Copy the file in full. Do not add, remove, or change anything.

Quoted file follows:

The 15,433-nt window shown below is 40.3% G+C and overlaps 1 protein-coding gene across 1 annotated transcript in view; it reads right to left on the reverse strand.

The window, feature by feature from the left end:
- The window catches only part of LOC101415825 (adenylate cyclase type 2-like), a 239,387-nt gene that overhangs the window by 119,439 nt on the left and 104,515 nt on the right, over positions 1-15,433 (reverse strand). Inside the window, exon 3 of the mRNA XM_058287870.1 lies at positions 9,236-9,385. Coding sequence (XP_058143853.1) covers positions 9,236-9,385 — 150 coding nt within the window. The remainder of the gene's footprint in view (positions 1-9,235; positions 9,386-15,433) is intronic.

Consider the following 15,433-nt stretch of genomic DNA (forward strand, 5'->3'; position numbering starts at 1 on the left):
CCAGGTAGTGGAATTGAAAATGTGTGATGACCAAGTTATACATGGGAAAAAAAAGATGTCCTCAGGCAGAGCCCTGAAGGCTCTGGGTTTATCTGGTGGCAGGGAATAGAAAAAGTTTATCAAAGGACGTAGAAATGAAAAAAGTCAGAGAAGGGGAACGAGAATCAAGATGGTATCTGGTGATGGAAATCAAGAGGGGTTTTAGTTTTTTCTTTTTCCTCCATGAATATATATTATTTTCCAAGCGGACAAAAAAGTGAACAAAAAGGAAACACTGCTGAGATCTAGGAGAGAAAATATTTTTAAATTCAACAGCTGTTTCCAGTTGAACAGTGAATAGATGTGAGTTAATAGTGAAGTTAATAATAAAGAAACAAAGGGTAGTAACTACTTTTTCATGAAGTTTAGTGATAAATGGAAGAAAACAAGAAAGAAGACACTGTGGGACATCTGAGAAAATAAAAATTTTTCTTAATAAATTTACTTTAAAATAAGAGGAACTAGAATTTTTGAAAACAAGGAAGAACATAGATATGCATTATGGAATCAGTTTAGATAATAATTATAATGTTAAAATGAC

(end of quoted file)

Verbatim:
The 15,433-nt window shown below is 40.3% G+C and overlaps 1 protein-coding gene across 1 annotated transcript in view; it reads right to left on the reverse strand.

The window, feature by feature from the left end:
- The window catches only part of LOC101415825 (adenylate cyclase type 2-like), a 239,387-nt gene that overhangs the window by 119,439 nt on the left and 104,515 nt on the right, over positions 1-15,433 (reverse strand). Inside the window, exon 3 of the mRNA XM_058287870.1 lies at positions 9,236-9,385. Coding sequence (XP_058143853.1) covers positions 9,236-9,385 — 150 coding nt within the window. The remainder of the gene's footprint in view (positions 1-9,235; positions 9,386-15,433) is intronic.

Consider the following 15,433-nt stretch of genomic DNA (forward strand, 5'->3'; position numbering starts at 1 on the left):
CCAGGTAGTGGAATTGAAAATGTGTGATGACCAAGTTATACATGGGAAAAAAAAGATGTCCTCAGGCAGAGCCCTGAAGGCTCTGGGTTTATCTGGTGGCAGGGAATAGAAAAAGTTTATCAAAGGACGTAGAAATGAAAAAAGTCAGAGAAGGGGAACGAGAATCAAGATGGTATCTGGTGATGGAAATCAAGAGGGGTTTTAGTTTTTTCTTTTTCCTCCATGAATATATATTATTTTCCAAGCGGACAAAAAAGTGAACAAAAAGGAAACACTGCTGAGATCTAGGAGAGAAAATATTTTTAAATTCAACAGCTGTTTCCAGTTGAACAGTGAATAGATGTGAGTTAATAGTGAAGTTAATAATAAAGAAACAAAGGGTAGTAACTACTTTTTCATGAAGTTTAGTGATAAATGGAAGAAAACAAGAAAGAAGACACTGTGGGACATCTGAGAAAATAAAAATTTTTCTTAATAAATTTACTTTAAAATAAGAGGAACTAGAATTTTTGAAAACAAGGAAGAACATAGATATGCATTATGGAATCAGTTTAGATAATAATTATAATGTTAAAATGAC